Is Gold Starting to Shine Again?

Upheavals in developed or large emerging economies are likely to have the greatest influence on financial markets and the global economy - and gold is the flight to perceived safety

Fidelity International 11 February, 2016 | 4:05PM
Facebook Twitter LinkedIn

Morningstar's "Perspectives" series features investment insights from third-party contributors. Here, Tom Stevenson, investment director for personal investing at Fidelity International, shares his thoughts on the gold price outlook.

Gold has been a store of value for millennia. When faith in paper currencies is in short supply, people love the indestructible quality of the yellow metal. You can’t print it and all the gold that’s ever been mined could be stored in a couple of Olympic sized swimming pools. That’s the main point about gold – its scarcity.

Gold performed well during the first flush of the Eurozone crisis

The link between global disruption and the performance of the gold price is well established, so when the World Economic Forum, the organisation which organises the Davos meeting each January, published its annual report on the 29 top global risks recently, it was unsurprising that the precious metals analysts at HSBC should have taken a close look.

The bank has taken all 29 of the risks highlighted by the WEF and categorised them according to how likely they are and what their impact might be on the gold price. The four most interesting are the ones it sees as both likely and having a high potential impact on the precious metal.

In light of the troubles in the Middle East and the migrant tragedy on our own doorstep, it is reasonable that social instability should be top of the list. As far as the gold price is concerned what matters is where the disruption happens. Upheavals in developed or large emerging economies are likely to have the greatest influence on financial markets and the global economy.

Second on the list of high-impact-and-likely events is the pricking of an asset bubble. The evidence of 2008 is that dramas in the equity market can be good news for gold. Contributors to the report from developed countries ranked asset bubbles as their greatest concern.

A third positive for the gold price might be a fiscal crisis similar to the problems that turned into full-blown sovereign debt crises in the wake of the financial crisis. Gold performed well during the first flush of the Eurozone crisis in 2010/11.

Finally, the low oil price is a potential positive for the gold price despite the fact that the oil and gold prices tend to move in the same direction. This is because a persistently low oil price is both a positive, for consumers and companies, but could also bring with it many negatives – such as financial instability, non-performing loans for banks and even social unrest in economies dependent on energy exports.

What is Driving the Gold Price Today?

Leaving aside these global risks, for which gold may be an insurance policy, what are the fundamental factors driving the gold price today? HSBC laid out three reasons why it thinks the gold price might be on the cusp of a better year in 2016.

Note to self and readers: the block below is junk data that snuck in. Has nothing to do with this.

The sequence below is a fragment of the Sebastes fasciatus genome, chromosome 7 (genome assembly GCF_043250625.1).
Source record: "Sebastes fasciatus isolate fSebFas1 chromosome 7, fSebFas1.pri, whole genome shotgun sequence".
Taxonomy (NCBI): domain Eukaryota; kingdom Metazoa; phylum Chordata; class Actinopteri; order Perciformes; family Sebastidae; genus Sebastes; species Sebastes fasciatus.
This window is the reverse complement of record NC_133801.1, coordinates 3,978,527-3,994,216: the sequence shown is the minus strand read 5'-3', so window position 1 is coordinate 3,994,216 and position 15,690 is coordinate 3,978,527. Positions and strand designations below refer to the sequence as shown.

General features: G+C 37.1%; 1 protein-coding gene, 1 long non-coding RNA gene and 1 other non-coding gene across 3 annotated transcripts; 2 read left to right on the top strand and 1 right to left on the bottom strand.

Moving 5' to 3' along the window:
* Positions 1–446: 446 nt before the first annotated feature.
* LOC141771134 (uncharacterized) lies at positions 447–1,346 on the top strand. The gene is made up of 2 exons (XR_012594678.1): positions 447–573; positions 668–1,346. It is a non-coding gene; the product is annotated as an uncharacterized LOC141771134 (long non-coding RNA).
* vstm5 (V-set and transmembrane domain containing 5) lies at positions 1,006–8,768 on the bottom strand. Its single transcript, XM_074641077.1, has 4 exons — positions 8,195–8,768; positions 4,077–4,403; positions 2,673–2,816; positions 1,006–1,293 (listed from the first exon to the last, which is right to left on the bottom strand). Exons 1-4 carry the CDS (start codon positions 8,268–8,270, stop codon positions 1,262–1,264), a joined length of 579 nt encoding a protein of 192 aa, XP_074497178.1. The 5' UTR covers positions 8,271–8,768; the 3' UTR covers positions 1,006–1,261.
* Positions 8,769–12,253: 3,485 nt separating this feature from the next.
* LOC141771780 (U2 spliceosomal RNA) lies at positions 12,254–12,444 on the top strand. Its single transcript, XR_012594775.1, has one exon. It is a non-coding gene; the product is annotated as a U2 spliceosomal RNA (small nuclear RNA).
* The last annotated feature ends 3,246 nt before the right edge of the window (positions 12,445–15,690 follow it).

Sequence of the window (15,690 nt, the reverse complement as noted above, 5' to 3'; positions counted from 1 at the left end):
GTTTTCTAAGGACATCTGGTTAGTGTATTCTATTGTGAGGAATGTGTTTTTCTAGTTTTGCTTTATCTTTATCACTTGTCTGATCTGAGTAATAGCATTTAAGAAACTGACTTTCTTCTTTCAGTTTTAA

The first positive lies in demand for physical gold, particularly in emerging markets like India and China. Buyers of gold in these markets are acutely sensitive to price and it is widely thought that at today’s price of $1,154 an ounce, nearly 40% below the 2011 peak, Chinese and Indian buyers are lining up to top up their holdings or buy jewellery.

Second, the dollar exchange rate is a key driver of gold with a falling US currency positive for the gold price and vice versa. Only a couple of months ago, the conventional wisdom was that the dollar would appreciate against other currencies this year as the Federal Reserve looked to increase US interest rates. Today, that looks increasingly unlikely as expectations for rate rises are reined back. Any unexpected weakness in the dollar could drive gold higher.

Third, investment demand for gold – through exchange traded funds – looks like it could become a net positive after three years of outflows.

The impact of a rising gold price is already beginning to be felt in the share prices of gold producers which are particularly sensitive to changes in the price. That’s because their costs are largely fixed so a better selling price quickly feeds through into higher profits.

The views contained herein are those of the author(s) and not necessarily those of Morningstar. If you are interested in Morningstar featuring your content on our website, please email submissions to

The information contained within is for educational and informational purposes ONLY. It is not intended nor should it be considered an invitation or inducement to buy or sell a security or securities noted within nor should it be viewed as a communication intended to persuade or incite you to buy or sell security or securities noted within. Any commentary provided is the opinion of the author and should not be considered a personalised recommendation. The information contained within should not be a person's sole basis for making an investment decision. Please contact your financial professional before making an investment decision.

Facebook Twitter LinkedIn

About Author

Fidelity International

Fidelity International  

is a global leader in asset management, providing investment products and services to individuals and institutions in the UK, continental Europe, the Middle East and Asia Pacific.